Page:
What it's like to live with narcissistic personality disorder


Kanika wants people to know that not all narcissists are dangerous and abusive. She told Insight what it's like to be diagnosed with narcissistic personality disorder and how she manages the condition.

Studies show narcissistic traits are on the rise with 10 per cent of us exhibiting traits like self-obsession or entitlement. But how prevalent is narcissism really? Watch Insight's episode here.

The word ‘narcissist’ gets thrown around far too often, flung at social media influencers, models, Hollywood celebrities, and essentially anyone that’s considered to be vain, arrogant or, in some cases, just happy with themselves. It has diluted all meaning and trivialised the personal struggles that those with narcissistic personality disorder (NPD) suffer through. People want to knock us down a peg, maybe even two or three, and when you search the term, the only articles available talk about how ‘dangerous’ we are as a people, how we’re a problem to society, and will devastate our family members, friends and romantic partners in our wake. This stigma disincentivises those with the disorder to seek out help, or even acknowledge the label – who wants to be dehumanised and seen only as a monster?

In my personal experience, NPD has caused me more distress than I would like to admit. It’s nothing like what the media depicts: an arrogant person taking pleasure in causing damage to others. It’s a significant personality disorder that I have very little control over, just as I have no control over any physical illnesses that I’ve suffered from. I have endured crippling depression and have set expectations for myself that are near impossible to reach; the disappointment when I do not meet them can crush me for days, or sometimes even weeks.


As a child, I was doted on in many ways; I was diagnosed with a blood disorder which required a lot of attention from my parents and doctors, I did child modelling and I was a high achiever academically – I became used to this interest and developed unrealistic beliefs that carried on into my adult life. I focused so much on appearance and intelligence that I lost sight of normal relationships and social conventions. I burnt myself out when I was 21, and ended up in a psychiatric facility after a suicide attempt. The depression was so overwhelming, I couldn’t see any other way out. I had no idea at this point that I had an underlying personality disorder, and when I was first told, I was apprehensive about it. I’d heard so much negative information about NPD and antisocial personality disorder that there was no way in which I wanted to identify with it.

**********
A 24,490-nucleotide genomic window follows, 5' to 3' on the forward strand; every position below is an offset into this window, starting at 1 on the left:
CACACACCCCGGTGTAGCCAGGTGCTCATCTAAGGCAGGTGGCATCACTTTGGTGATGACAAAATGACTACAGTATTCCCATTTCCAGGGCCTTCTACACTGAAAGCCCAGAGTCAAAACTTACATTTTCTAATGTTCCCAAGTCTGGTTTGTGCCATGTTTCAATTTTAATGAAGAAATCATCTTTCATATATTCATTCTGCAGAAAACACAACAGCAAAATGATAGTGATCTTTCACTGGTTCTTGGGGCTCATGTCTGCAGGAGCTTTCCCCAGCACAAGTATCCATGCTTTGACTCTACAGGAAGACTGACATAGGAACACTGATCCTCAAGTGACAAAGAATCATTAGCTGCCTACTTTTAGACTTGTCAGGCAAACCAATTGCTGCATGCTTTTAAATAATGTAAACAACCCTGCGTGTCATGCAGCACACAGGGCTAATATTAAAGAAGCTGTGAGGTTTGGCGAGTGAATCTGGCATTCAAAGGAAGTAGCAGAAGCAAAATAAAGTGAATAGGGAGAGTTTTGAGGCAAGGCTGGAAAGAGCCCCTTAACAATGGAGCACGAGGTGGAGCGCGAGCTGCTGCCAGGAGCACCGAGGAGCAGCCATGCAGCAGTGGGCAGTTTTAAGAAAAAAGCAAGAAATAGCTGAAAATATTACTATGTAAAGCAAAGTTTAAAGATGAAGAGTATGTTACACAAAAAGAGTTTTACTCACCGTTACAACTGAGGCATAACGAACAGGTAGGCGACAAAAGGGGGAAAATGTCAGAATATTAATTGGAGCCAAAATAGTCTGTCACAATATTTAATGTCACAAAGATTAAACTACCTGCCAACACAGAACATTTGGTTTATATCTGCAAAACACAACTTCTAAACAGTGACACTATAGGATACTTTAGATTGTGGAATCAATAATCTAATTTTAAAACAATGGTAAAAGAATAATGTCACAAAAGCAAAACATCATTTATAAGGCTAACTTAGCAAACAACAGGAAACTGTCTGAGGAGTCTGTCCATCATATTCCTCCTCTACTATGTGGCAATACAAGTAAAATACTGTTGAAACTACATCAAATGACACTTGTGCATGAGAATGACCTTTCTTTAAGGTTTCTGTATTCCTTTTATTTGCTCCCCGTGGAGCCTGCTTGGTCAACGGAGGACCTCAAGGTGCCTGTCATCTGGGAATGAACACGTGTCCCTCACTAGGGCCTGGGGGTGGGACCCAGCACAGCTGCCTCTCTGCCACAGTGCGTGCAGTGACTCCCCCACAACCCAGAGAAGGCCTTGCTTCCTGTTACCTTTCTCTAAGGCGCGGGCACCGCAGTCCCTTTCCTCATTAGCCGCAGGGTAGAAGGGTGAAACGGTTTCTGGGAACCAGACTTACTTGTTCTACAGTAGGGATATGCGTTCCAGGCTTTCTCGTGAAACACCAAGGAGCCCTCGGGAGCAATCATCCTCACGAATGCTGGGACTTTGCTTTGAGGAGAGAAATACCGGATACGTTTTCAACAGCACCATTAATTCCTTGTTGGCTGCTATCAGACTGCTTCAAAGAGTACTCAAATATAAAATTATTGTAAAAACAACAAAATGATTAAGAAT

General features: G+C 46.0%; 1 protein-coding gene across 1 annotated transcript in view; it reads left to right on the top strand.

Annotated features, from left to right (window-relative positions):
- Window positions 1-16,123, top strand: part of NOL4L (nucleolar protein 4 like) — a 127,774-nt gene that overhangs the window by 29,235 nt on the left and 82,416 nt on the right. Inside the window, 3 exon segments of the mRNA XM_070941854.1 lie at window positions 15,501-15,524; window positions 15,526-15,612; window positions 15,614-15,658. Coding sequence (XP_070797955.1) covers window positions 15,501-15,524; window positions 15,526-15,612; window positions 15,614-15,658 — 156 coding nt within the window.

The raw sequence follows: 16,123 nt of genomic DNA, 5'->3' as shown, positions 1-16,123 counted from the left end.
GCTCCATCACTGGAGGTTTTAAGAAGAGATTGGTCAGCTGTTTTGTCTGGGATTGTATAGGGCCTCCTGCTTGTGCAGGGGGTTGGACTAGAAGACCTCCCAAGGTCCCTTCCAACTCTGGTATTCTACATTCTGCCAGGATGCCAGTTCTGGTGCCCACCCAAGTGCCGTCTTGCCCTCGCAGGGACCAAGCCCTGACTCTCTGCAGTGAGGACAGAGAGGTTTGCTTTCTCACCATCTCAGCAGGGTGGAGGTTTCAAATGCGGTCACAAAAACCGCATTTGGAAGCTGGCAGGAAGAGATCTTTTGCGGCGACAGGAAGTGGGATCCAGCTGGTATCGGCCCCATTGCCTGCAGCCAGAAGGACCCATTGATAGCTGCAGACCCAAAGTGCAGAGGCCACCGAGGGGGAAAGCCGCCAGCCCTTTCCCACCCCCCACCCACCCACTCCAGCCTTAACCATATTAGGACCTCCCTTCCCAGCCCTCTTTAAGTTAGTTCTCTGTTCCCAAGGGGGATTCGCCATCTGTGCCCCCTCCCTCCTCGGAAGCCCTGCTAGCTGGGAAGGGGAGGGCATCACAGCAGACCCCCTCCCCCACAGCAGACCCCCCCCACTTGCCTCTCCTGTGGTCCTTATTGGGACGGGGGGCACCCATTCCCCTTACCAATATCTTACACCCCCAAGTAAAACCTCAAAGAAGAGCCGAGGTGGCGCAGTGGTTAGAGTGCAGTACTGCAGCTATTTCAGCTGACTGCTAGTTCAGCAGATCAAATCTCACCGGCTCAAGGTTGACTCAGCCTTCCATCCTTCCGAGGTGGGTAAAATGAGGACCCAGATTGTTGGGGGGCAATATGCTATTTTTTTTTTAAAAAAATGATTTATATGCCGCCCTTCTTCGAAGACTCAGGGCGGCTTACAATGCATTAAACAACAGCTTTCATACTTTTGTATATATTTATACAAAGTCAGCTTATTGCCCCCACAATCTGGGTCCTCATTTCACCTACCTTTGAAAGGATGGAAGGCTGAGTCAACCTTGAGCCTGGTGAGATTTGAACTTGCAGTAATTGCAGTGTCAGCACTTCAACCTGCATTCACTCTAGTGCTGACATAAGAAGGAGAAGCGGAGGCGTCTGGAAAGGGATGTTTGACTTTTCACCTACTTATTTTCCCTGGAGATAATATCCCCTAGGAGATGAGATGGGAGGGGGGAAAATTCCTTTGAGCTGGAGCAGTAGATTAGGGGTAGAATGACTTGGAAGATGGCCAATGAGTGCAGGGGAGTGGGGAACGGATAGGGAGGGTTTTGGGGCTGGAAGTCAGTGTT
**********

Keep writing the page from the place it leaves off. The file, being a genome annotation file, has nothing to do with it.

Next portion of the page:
I underwent psychiatric therapy on an outpatient basis, which did help in many ways. Unfortunately, personality disorders are pervasive and cause issues in your everyday life, even if you’re in therapy or understand rationally that your thoughts are not based in reality. I still had the narcissistic lows, when supply (compliments, admiration, high marks at university) ran out, I still had the rage when things didn’t go my way and I couldn’t participate in any activity unless I was the best at it. In my mind, if I wasn’t the best, I was the worst – there was no way I could get past that and understand the shades of grey. I needed a support system, and I struggled with the idea that narcissistic people are often abusive. I am still scared about this; I analyse my behaviour with my partner and with my friends and keep myself in check to ensure I’m not hurting anybody, to become self-aware of my actions. I built a community on Youtube, dedicated to those suffering from Cluster B personality disorders, and generally for young people suffering from mental health issues. I feel much better about expressing myself and hopefully giving some insight to those outside the community.

We are not simply arrogant; we have created a false self that serves to protect our inner core...

Narcissists can cause damage to the people around them, that is certainly true, but high functioning people with the disorder can also be wonderful additions to your life. I believe I have a lot to offer my friends and family and I try every single day to be a better person, to not give into my instincts and to find ways to express myself that don’t cause pain to others. We are not simply arrogant; we have created a false self that serves to protect our inner core – something that is often damaged or not fully developed, due to abuse in childhood or other traumas that have inherently shaped us, and we need understanding, not further stigma.

Together, I believe we can make a difference. Self-awareness is the first step towards healing and becoming a better person.

If you are in an emergency, or at immediate risk of harm to yourself or others, please contact emergency services on 000.

If you want to seek further information or help you can call Lifeline on 13 11 14 or visit lifeline.org.au. You can also text Lifeline on 0477 13 11 14 and follow the prompts. You can also call the Suicide Call Back Service on 1300 659 467 or visit suicidecallbackservice.org.au.

Source Insight